For Holly and Henry Stephenson, this year's baseball playoffs brought bad news: They lost their spots on the major league roster.
Their release was one of the quietest milestones in the game's history. For the last 23 seasons the Stephensons had scheduled the national pastime. Working from a cluttered office in their modest home on Martha's Vineyard in Massachusetts, the couple set the date and location of every big league game. Improbable as it sounds, a $4 billion empire depended on the Stephensons' ability to juggle the schedules of two leagues, 30 teams and 1,200 players.
The baseball schedule is the most complex in sports: 2,430 games in 26 weeks. "Few people understand how hard the job is," says Gene Orza, COO of the players' association, "and the Stephensons are the masters of it." Or were. Baseball is set to approve a 2005 schedule produced by a team from Carnegie Mellon, Georgia Tech and the Butler, Pa.-based Sports Scheduling Group (SSG). It is the sport's first fully computer-generated schedule.
While disappointed, the Stephensons weren't entirely surprised. Over the years they had been challenged by computer teams from Stanford and MIT, among other schools. None had produced a superior schedule.
"With 10 teams you can generate more possible schedule solutions than there are atoms in the universe," says Michael Trick, professor of operations research at Carnegie Mellon's business school. That the Stephensons pulled it off with 30 teams is, Trick says, "really remarkable."
Trick and Doug Bureman, a former Pirates executive, began working on baseball scheduling systems in 1996. Eight years and a thousandfold increase in computer power later, they had a successful system. Along the way they and other researchers formed the SSG and won contracts with several college leagues.
For the Stephensons, being trumped by technology is bittersweet. They got their start in the mid-'70s after investing much of their savings in an early home computer. "At the time we were in city planning in New York, working with mainframes, so the idea that you could own a computer and work from home was interesting," says Henry, 64. They found a way through a chance meeting with an NBA executive. Basketball was then upgrading its paper-based scheduling system, and the Stephensons proposed using their computer in the process. An eight-year stint as NBA schedulers ensued. That caught the attention of then American League president Lee MacPhail, who hired the Stephensons as consultants in 1980. The first full season scheduled by the couple was 1982.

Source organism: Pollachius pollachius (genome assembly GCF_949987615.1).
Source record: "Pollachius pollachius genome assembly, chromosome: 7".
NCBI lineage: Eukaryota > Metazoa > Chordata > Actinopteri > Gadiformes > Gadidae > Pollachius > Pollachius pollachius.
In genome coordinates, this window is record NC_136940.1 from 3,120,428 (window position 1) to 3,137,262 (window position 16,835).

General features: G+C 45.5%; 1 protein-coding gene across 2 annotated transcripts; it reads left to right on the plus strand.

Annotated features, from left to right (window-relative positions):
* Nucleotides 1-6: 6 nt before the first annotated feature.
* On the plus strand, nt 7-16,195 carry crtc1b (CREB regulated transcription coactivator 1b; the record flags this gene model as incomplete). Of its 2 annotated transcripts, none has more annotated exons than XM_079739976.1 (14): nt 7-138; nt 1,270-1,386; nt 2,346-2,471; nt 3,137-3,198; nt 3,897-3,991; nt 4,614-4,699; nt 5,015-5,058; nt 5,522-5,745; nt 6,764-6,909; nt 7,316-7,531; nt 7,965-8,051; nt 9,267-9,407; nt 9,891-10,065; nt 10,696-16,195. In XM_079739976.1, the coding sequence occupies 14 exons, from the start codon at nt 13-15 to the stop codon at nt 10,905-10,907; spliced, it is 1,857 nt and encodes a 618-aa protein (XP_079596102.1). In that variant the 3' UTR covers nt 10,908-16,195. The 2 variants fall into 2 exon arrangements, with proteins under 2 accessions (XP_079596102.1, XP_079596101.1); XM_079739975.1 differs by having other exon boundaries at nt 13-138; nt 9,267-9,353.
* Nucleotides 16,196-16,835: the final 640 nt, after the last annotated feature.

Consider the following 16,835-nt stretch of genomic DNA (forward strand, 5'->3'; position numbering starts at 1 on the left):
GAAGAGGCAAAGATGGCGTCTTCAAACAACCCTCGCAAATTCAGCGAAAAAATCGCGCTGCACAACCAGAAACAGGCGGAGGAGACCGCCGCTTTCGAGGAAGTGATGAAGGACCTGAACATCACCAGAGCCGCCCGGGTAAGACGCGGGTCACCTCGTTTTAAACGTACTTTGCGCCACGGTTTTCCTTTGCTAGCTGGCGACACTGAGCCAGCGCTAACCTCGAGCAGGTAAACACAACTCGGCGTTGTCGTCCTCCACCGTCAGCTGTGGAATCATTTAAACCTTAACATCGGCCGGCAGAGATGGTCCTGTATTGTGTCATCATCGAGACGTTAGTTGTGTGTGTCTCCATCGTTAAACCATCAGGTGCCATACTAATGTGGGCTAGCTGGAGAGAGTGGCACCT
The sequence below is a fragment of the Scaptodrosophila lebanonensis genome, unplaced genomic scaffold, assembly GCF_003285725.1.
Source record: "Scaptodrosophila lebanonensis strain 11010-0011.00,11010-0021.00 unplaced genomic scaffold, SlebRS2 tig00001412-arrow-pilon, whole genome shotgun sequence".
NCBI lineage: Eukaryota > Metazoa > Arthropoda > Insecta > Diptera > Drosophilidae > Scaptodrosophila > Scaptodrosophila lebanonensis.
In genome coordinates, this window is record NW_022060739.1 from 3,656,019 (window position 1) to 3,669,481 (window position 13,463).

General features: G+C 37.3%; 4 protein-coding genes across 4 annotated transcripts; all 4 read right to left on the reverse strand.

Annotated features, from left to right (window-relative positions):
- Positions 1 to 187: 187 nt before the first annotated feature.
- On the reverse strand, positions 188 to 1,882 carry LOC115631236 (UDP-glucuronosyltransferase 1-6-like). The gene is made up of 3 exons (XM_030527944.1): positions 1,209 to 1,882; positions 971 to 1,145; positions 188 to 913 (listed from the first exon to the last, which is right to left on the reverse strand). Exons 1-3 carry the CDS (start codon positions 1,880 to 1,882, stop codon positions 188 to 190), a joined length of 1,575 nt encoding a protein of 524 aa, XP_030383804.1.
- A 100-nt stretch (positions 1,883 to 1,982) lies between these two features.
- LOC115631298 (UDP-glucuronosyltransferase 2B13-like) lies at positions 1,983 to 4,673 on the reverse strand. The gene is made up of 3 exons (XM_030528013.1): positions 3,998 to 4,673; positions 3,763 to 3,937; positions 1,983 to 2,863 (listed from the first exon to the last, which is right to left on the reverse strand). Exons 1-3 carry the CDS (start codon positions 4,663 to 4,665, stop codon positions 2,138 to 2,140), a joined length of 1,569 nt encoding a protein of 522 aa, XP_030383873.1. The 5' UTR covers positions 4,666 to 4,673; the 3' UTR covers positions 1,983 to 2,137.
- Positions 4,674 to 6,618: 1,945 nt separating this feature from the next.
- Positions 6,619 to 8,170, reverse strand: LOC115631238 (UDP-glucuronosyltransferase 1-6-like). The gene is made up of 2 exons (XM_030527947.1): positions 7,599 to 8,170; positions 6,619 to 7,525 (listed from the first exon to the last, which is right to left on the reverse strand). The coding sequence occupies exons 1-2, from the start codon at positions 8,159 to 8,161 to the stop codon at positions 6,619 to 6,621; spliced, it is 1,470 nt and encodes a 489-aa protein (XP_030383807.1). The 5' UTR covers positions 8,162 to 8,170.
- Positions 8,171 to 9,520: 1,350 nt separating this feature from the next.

The Stephensons devised their own programs, and the computer handled the mathematical grunt work, freeing them to find the best scheduling options. But they couldn't eliminate one thing that had vexed baseball schedulers since the 1940s: semirepeaters.
These blocks of games, in which groups of teams play nearly back-to-back series, lead to embarrassing imbalances, such as the 2004 National League Central slate that matched up the rival Cubs and Cardinals 19 times through July 20 but not once thereafter.
Trick and Bureman, with their advanced programming and industrial-strength computer, "did reduce the number of semirepeaters," says Katy Feeney, baseball's vice president of scheduling and club relations. "It was the best schedule. But there will still be people who are unhappy."